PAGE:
Super Bowl QBs get their shot at redemption
TAMPA, Fla.– From their respective playing styles to their preferred modes of transport – one’s the most infamous motorcyclist in NFL history, the other’s got a tricked-out van that fits all seven of his kids – Ben Roethlisberger and Kurt Warner are very different quarterbacks.
As they prepare to face off on Super Sunday, here’s one big thing the two men have in common: Each looks back upon his last trip to the Super Bowl as a horrible experience he can’t wait to avenge.
In Roethlisberger’s case, the sentiment is bizarre. Three years ago, in his second season, the Pittsburgh Steelers captured their fifth Super Bowl championship with a 21-10 victory over the Seahawks, which most starting quarterbacks would have considered a cause for abject elation. Not Roethlisberger. Because he did not have one of his better days, Big Ben viewed it as a Big Bummer.
Warner, for obvious reasons, looks back with a distinct lack of fondness on the Patriots’ 20-17 upset of his Rams in Super Bowl XXXVI. It was the biggest disappointment of a career that has had plenty of low moments, and it chafes him more than you know.
Hours after the Cardinals’ 32-25 NFC championship victory over the Eagles, I sat with Warner and his wife, Brenda, in their Paradise Valley, Ariz., home and asked him about that game in New Orleans seven years ago. It was a subject we had discussed extensively at a party the night before the previous year’s Super Bowl in Arizona – after a report (later retracted) surfaced that a former Patriots video assistant had taped the Rams’ walkthrough the day before the game – and one we had revisited several times since.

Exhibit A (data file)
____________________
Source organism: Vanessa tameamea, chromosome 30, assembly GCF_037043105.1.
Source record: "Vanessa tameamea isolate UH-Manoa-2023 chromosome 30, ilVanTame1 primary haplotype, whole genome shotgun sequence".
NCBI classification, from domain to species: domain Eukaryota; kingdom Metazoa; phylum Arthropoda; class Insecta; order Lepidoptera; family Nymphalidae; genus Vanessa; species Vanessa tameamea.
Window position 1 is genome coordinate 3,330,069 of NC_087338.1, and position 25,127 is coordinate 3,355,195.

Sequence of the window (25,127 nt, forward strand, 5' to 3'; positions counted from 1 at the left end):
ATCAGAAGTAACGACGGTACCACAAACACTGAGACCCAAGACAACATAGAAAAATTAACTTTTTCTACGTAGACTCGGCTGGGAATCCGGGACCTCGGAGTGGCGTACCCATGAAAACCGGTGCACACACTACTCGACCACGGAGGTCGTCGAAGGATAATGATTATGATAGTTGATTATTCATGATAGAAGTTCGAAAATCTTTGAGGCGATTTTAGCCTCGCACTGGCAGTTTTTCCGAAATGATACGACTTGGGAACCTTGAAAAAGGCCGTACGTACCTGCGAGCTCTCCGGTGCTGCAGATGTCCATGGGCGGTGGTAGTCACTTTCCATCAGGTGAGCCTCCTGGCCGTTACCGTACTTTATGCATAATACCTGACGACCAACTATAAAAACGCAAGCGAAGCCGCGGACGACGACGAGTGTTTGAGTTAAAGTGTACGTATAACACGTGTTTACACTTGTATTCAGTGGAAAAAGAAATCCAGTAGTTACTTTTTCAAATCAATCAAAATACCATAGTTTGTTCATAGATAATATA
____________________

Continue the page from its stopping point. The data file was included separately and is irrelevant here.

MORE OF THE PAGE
I had a pretty good idea what his answer would be.
“You mean that game?” he asked. “It was terrible.”
Warner wasn’t smiling. Since September of 2007, when the news of the Spygate scandal broke, Warner had wondered whether the Patriots had carried an unfair competitive edge into that game. Even after former Patriots employee Matt Walsh, NFL commissioner Roger Goodell and New England coach Bill Belichick declared that Walsh had not, in fact, taped the walkthrough, the uneasy feeling about the way things unfolded remained.
In Warner’s eyes, Belichick’s players seemed to have a very good sense of what the Rams were doing on offense that day – and remember, St. Louis, one of the most prolific offenses in NFL history, scored just three points until a late flurry. It has been substantiated that the Patriots’ practice of videotaping the hand signals of opposing coaches, a violation of NFL policy, went back a number of years. The Rams and Patriots had played earlier that season, and logic suggests that Belichick might have gained an advantage through surveillance for the rematch.
“You can’t help but wonder,” Warner said Tuesday night. “Perhaps it didn’t happen that way – obviously, it could have been good coaching. But it’s possible that something else was also going on, and if so, think about the ramifications. People’s careers were altered. I hate to think about it that way, but it’s human nature.”
Warner is a man of principle who believes in absolute truth. The Patriots and their fans have given many rationalizations for the videotaping – everybody tries to steal signals in some form; other teams have also videotaped opposing coaches without being caught – but you can be sure he is not moved by those arguments.
If Belichick indeed cheated, Warner would not view the transaction as a minor one. Given the way Warner’s career unraveled after that Super Bowl defeat and the four-plus seasons he spent in NFL purgatory before his recent resurrection, can you blame him?
“Just think about how many careers that game affected,” Warner said to me a year ago. “If they had an unfair advantage, and that’s the reason we lost – just imagine how differently things would have played out if we’d won. Even after I got hurt and struggled, would the Rams have gotten rid of me? If I’m a two-time Super Bowl winner, I don’t think so. And things would’ve been different for a whole lot of people.”
Before Patriot Nation fires back in earnest at the two-time regular season MVP, understand that Warner isn’t the only guy in football who ponders these questions. Rightly or wrongly, there are many other players, coaches and front-office executives who harbor similar suspicions.